Hennepin County Judge Peter Cahill has been in the media spotlight ever since he was appointed to preside over the case of Derek Chauvin and three other police officers involved in George Floyd’s death, as his decisions could shape the outcome of this high-profile case. Here is what is known about Judge Cahill:
A graduate of the University of Minnesota, he began his career as a public defender and criminal defence attorney. He served as deputy attorney under US Senator Amy Klobuchar, and in 2007, then-Governor of Minnesota Tim Pawlenty appointed him as judge, praising his "tremendous compilation of trial experience and leadership". Since then, Peter Cahill has been re-elected three times by voters.
"He’s as honest and hardworking a person as you’re ever going to find. He’s going to give everyone in that courtroom a fair trial and he’s going to treat all of them equally", said Mike Colich a criminal defence attorney, who was Cahill’s employer between 1987 and 1993.
It seems Colich’s forecast about equal treatment has already come true. During a conversation with Cahill via Zoom, co-prosecutor Sundeep Iyer once referred to Derek Chauvin without saying "Mr".
"Mr Iyer. Mr Iyer. We refer to everyone by title, so It's Mr Chauvin, please", Cahill said, reprimanding the attorney.
Judge Kevin Burke told WCCO Radio that Cahill has a "spine of steel" and that his experience makes him "the ideal choice for handling" this high-profile case.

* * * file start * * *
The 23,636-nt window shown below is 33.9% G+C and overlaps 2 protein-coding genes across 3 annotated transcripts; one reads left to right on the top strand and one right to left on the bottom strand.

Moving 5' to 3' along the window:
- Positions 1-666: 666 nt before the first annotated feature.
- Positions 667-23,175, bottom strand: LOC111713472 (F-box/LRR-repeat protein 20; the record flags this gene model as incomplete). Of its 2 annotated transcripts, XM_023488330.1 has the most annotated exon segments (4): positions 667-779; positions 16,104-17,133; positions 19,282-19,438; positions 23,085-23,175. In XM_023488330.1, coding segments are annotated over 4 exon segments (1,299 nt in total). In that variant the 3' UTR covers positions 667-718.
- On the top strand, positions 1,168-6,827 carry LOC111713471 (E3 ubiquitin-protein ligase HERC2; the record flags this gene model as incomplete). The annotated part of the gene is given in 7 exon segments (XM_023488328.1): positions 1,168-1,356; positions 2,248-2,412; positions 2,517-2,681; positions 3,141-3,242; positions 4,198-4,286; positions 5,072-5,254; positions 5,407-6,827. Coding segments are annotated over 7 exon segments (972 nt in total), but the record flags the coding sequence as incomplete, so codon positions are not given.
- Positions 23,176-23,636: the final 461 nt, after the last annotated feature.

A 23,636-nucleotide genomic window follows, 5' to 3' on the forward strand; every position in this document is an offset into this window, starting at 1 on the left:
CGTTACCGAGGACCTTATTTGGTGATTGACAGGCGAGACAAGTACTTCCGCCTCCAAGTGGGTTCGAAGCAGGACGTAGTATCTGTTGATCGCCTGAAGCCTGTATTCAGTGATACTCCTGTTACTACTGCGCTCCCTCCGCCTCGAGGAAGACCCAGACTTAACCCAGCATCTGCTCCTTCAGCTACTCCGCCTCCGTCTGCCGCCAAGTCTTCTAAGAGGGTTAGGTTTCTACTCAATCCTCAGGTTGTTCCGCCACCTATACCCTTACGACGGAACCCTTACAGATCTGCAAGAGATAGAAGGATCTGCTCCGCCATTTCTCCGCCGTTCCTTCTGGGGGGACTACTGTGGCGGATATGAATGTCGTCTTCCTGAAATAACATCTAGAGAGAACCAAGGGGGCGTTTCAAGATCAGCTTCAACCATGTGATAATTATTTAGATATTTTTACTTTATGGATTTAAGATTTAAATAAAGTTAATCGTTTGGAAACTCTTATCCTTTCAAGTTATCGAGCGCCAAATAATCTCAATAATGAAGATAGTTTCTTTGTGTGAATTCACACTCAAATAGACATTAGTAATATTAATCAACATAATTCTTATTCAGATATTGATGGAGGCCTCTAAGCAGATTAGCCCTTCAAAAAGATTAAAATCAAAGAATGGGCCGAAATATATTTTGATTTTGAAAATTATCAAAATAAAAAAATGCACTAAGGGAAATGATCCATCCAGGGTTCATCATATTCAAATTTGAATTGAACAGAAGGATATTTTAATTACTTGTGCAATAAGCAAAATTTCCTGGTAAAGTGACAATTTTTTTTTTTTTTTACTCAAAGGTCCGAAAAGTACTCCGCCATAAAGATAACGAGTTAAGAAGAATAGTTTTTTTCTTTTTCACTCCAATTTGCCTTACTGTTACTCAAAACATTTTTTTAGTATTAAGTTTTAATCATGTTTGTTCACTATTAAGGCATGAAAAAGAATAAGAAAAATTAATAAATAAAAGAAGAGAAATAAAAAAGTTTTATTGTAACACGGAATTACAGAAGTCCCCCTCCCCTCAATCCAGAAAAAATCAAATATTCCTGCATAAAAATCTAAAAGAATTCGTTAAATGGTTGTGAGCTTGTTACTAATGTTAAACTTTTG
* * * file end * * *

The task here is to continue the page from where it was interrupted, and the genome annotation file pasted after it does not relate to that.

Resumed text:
Several days ago, the state was upset with Cahill's decision to move forward with jury selection for the case while the matter of third-degree murder had still not been resolved. Derek Chauvin was initially charged with third-degree murder, which would require a lower standard of proof. However, Cahill dropped the count in October, saying the state’s law only permits the charge to be pressed against individuals who cause death in acts that endanger multiple people, not in an act directed at one person.
His decision raised eyebrows, and even when the Minnesota Court of Appeals issued a statement calling his decision a mistake, Cahill remained adamant and continued with the selection of jurors.
"Unless the court of appeals tells me otherwise, we're going to keep moving", he said.
Other Highly Publicised Cases
Over the course of his career, he has presided over several highly publicised cases. In 2015, he dismissed charges against the organisers of a Black Lives Matter demonstration at the Mall of America, but kept trespassing charges against some of the protesters.
"He was always cordial and respectful, and I felt that he was fair in terms of how he handled that particular case", said Nekima Levy Armstrong, one of the organisers who was charged with eight misdemeanours.
Latest Developments in the Case
Peter Cahill said he would issue his ruling on Friday whether or not to delay the trial after the lawyer for Derek Chauvin expressed concern that the $27 million awarded by the city of Minneapolis to the family of George Floyd could "taint the jury pool".
Defence attorney Eric Nelson also asked the judge to allow both sides extra strikes to remove potential jurors for possible bias as well as to recall the seven jurors in order to see if the news about the settlement has affected their view of the case. Judge Cahill granted only the request for a recall of jurors.
One woman was dismissed from the jury after she revealed she could not be impartial after hearing of the amount of money the city paid to the family of George Floyd. "When I heard that, I almost gasped", the woman said.
At the moment of writing, nine jurors have been selected – six men and three women. Five jurors are white, one is multiracial, one is Latino, and two are Black. By the end of the month the court needs to have 12 jurors and two alternates.
If it is not delayed, the trial will start on 29 March.